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Paleontologists discover an extremely rare fossil on the Calvert Cliffs

Scientists discovered a fossil so rare that it has been given its own name.

MARYLAND, USA — Scientists have discovered an extremely rare fossil on the Calvert Cliffs on the western shore of the Chesapeake Bay, Maryland. The fossil found is called a trace fossil, which shows the activity of a once-living organism. This could be something like footprints or nests.  

What makes this particular finding so special, according to paleontologist Dr. Stephen J. Godfrey with the Calvert Marine Museum and Dr. Alberto Collareta, is this is a fossil inside of another fossil. The discovery is so unique that it was given its own name, Transexcrementum cuniculus.  

Credit: Calvert Marine Museum
A large, probably crocodilian coprolite (fossilized feces) from Calvert Cliffs, Maryland, U.S.A., showing a subcircular opening made by a tunneling organism as it ate its way into the feces before it was fossilized.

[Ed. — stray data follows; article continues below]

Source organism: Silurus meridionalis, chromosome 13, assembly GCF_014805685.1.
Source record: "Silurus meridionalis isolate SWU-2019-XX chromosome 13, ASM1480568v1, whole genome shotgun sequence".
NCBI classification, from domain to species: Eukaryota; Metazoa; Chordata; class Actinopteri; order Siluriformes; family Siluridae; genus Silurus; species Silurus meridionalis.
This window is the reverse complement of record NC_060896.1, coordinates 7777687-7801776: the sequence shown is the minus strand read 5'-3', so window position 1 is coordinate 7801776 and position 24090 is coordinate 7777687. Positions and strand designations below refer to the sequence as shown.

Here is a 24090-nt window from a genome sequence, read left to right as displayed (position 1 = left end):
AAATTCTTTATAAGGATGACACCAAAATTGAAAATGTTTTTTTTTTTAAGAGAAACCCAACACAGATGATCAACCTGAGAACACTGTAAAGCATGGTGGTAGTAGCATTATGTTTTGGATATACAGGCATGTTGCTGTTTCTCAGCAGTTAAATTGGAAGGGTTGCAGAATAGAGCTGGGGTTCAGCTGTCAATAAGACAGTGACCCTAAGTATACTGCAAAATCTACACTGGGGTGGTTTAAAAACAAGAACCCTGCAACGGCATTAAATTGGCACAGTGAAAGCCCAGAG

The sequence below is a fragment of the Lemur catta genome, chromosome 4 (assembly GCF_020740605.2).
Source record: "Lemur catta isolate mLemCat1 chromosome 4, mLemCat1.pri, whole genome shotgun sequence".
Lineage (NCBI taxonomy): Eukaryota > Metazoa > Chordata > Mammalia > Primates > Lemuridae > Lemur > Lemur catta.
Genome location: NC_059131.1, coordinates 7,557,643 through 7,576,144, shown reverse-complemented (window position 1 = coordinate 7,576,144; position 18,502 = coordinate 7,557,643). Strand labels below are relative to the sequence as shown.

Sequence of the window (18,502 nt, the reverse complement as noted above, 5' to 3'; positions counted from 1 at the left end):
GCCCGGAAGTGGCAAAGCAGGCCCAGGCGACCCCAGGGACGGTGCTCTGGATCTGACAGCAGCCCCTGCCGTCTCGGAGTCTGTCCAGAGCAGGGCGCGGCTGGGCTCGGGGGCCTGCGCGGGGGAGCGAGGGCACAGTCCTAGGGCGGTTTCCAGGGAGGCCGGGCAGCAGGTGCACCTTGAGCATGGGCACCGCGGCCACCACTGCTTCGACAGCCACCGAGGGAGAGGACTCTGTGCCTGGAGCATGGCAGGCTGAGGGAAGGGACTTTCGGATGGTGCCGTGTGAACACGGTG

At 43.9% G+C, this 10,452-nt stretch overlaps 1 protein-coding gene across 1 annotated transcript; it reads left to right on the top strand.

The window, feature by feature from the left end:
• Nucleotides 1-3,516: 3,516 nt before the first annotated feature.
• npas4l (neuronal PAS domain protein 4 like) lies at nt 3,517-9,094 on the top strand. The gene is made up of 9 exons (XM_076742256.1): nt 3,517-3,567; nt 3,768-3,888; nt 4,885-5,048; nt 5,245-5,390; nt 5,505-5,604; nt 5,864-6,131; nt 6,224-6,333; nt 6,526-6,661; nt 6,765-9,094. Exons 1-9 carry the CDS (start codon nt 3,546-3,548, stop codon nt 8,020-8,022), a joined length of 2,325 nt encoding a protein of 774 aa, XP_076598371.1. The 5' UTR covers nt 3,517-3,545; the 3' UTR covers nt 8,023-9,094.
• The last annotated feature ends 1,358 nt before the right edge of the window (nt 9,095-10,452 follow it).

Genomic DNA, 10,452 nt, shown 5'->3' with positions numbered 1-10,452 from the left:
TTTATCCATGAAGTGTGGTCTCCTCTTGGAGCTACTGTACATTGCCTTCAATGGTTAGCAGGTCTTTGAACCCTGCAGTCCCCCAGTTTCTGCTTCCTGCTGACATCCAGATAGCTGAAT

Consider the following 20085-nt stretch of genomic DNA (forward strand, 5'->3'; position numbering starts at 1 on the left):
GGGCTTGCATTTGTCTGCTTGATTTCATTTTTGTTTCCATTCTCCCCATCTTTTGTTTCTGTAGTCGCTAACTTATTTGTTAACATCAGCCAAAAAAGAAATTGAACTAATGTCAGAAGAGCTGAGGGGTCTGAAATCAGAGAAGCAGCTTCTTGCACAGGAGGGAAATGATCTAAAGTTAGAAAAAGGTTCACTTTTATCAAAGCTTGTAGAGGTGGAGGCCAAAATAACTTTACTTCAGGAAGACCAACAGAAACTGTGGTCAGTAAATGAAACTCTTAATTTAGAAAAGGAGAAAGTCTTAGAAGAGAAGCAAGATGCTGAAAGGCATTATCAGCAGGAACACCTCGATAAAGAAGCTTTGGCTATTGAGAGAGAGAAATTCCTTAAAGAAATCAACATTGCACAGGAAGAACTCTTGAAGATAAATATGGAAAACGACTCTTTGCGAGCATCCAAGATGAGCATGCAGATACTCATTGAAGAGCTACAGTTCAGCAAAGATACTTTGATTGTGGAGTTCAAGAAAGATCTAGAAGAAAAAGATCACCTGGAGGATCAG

Let's break those words down. ‘Trans’ is Latin for through, ‘excrementum’ is Latin for excrement, and cuniculus means ‘to burrow’. In simpler terms, it’s a poop fossil with a tunnel in it. 

Scientists have evidence that a living organism burrowed into the feces of a crocodile-like creature, and the tunnel that was made in the poop has been fossilized. The dung is a fossil since it came from a crocodile and the tunnel is a fossil since it shows the activity of another organism. These remnants could have come from the Early Cretaceous period, which was 145 million to 100.5 million years ago. 

Credit: Calvert Marine Museum
The same coprolite as above, opened up where it broke, showing the curving burrows within made by an unknown kind of animal, that was likely eating the feces as it went.

They don’t know what kind of organism created this poop tunnel, but they do believe whatever made it was coprophagic or it ate feces. Though there are a number of questions still to be answered about what created this rare fossil, its discovery sheds light on creatures that lived millions of years ago.

Credit: Calvert Marine Museum
The outer surface of another coprolite from Calvert Cliffs showing the linear gouges made by one or more animals as they fed on the fecal mass before it fossilized.

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